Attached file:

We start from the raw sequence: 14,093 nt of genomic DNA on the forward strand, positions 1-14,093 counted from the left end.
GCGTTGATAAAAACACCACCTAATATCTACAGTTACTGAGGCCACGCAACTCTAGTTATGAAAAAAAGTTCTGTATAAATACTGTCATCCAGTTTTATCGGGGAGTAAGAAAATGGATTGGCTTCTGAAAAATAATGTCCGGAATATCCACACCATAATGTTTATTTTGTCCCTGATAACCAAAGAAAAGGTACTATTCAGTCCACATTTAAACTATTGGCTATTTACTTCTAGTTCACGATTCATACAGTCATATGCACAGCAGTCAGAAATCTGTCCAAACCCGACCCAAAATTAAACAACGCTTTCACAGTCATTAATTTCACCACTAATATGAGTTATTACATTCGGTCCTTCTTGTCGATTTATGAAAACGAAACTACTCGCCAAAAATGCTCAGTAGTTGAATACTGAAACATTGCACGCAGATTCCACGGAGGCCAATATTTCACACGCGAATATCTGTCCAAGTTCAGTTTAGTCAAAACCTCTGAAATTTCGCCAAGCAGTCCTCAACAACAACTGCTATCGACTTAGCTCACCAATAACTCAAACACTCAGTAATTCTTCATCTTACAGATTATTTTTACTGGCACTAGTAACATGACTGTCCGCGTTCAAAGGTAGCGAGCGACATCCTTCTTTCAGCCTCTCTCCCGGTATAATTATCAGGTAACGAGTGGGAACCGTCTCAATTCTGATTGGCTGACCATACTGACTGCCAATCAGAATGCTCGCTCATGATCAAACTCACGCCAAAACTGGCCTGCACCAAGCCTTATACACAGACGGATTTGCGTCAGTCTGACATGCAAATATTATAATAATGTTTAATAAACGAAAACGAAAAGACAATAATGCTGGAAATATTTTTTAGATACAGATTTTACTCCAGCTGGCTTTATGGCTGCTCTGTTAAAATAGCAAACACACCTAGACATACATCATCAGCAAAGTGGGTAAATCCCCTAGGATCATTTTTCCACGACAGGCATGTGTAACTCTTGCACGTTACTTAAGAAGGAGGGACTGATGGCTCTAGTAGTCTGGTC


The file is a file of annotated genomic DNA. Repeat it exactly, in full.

We start from the raw sequence: 14,093 nt of genomic DNA on the forward strand, positions 1-14,093 counted from the left end.
GCGTTGATAAAAACACCACCTAATATCTACAGTTACTGAGGCCACGCAACTCTAGTTATGAAAAAAAGTTCTGTATAAATACTGTCATCCAGTTTTATCGGGGAGTAAGAAAATGGATTGGCTTCTGAAAAATAATGTCCGGAATATCCACACCATAATGTTTATTTTGTCCCTGATAACCAAAGAAAAGGTACTATTCAGTCCACATTTAAACTATTGGCTATTTACTTCTAGTTCACGATTCATACAGTCATATGCACAGCAGTCAGAAATCTGTCCAAACCCGACCCAAAATTAAACAACGCTTTCACAGTCATTAATTTCACCACTAATATGAGTTATTACATTCGGTCCTTCTTGTCGATTTATGAAAACGAAACTACTCGCCAAAAATGCTCAGTAGTTGAATACTGAAACATTGCACGCAGATTCCACGGAGGCCAATATTTCACACGCGAATATCTGTCCAAGTTCAGTTTAGTCAAAACCTCTGAAATTTCGCCAAGCAGTCCTCAACAACAACTGCTATCGACTTAGCTCACCAATAACTCAAACACTCAGTAATTCTTCATCTTACAGATTATTTTTACTGGCACTAGTAACATGACTGTCCGCGTTCAAAGGTAGCGAGCGACATCCTTCTTTCAGCCTCTCTCCCGGTATAATTATCAGGTAACGAGTGGGAACCGTCTCAATTCTGATTGGCTGACCATACTGACTGCCAATCAGAATGCTCGCTCATGATCAAACTCACGCCAAAACTGGCCTGCACCAAGCCTTATACACAGACGGATTTGCGTCAGTCTGACATGCAAATATTATAATAATGTTTAATAAACGAAAACGAAAAGACAATAATGCTGGAAATATTTTTTAGATACAGATTTTACTCCAGCTGGCTTTATGGCTGCTCTGTTAAAATAGCAAACACACCTAGACATACATCATCAGCAAAGTGGGTAAATCCCCTAGGATCATTTTTCCACGACAGGCATGTGTAACTCTTGCACGTTACTTAAGAAGGAGGGACTGATGGCTCTAGTAGTCTGGTC